New e-health record better for older Australians

Doctors say older Australians have nothing to fear and they should benefit from a revised electronic medical records system to be formally announced in the Federal Budget.

All Australians will have an electronic health record and will have to ‘opt out’ if they don’t want one.

The Government is spending $485 million to change the myHealth Record system introduced by the former Labor Government after a review found less than one in 10 patients ‘opted in’ to the original scheme.

Minister for Health Susan Ley said a functioning national electronic medical records system would ensure medical practitioners across the country had instant access to information needed to treat patients safely and efficiently without having to “gamble on unknowns” in their medical history.

“I recognise the benefits of having your family’s personal health information safely stored and accessible to healthcare providers. In the case of allergic reactions or medicine emergencies, having fast access to critical health data could be a matter of life or death,” the Minister said.

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And the Australian Medical Association agrees.

Starts at Sixty spoke with Dr Brian Morton, a GP with 30 years experience who is the Chair of General Practice for the AMA.

Dr Morton told us the ‘opt out’ e-health record will be much better for transferring patient information between health centres like hospital to hospital and it will prevent unnecessary duplicate testing for patients particularly for pathology and radiology.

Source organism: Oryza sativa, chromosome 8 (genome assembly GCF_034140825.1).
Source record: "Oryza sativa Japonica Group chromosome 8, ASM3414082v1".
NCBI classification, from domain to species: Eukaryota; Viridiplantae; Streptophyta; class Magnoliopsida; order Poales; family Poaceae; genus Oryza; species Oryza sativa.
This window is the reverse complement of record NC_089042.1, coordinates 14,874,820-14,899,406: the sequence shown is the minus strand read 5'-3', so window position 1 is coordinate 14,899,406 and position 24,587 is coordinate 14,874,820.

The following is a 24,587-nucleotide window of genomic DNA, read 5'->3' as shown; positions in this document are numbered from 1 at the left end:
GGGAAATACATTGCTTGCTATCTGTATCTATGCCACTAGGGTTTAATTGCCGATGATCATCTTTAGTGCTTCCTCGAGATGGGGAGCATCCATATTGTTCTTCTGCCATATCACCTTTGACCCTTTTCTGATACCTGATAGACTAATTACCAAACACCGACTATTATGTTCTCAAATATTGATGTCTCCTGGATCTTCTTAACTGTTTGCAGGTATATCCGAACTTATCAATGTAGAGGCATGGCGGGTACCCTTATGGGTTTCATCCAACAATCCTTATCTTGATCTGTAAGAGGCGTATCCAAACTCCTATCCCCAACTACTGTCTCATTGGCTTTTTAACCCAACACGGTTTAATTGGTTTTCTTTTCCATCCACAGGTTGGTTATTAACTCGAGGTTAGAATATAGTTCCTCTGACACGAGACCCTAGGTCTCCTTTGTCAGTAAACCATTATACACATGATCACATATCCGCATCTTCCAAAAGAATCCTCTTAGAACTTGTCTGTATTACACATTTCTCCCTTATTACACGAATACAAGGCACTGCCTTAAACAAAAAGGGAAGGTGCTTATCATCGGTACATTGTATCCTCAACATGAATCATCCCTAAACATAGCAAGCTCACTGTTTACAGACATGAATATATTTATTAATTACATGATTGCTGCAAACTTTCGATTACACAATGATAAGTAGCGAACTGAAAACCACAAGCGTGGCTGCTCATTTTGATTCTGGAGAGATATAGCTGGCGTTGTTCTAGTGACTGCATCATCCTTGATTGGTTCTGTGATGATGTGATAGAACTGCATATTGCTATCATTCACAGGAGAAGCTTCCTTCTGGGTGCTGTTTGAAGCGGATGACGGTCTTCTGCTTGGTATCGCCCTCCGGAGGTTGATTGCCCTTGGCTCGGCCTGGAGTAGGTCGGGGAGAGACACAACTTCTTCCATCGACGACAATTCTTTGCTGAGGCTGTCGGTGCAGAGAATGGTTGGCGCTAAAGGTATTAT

“With simple things like blood tests, if you’ve had the test done in hospital your GP doesn’t have to repeat it and vice versa,” Dr Morton said.

And the AMA believes there could be better medical outcomes for patients.

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“It can readily improve your care – if an abnormal result is found in a previous test, the doctor at a hospital would know where to look which is the next step in the process of getting an accurate diagnosis,” according to Dr Morton.

Doctors concede the e-health records will only be as good as the information uploaded to a patient’s file and that will take time.

And what about the question of privacy? The AMA is confident there’ll be a high level of security and encryption for e-health records. Of greater concern, is the risk of a patient ‘opting out’ by concealing important medical information which could be vital in an emergency situation.

Tell us what you think. If e-health records are good enough for the highly respected Australian Medical Association, are they good enough for you? Are you happy for your medical file to be shared if it could save your life?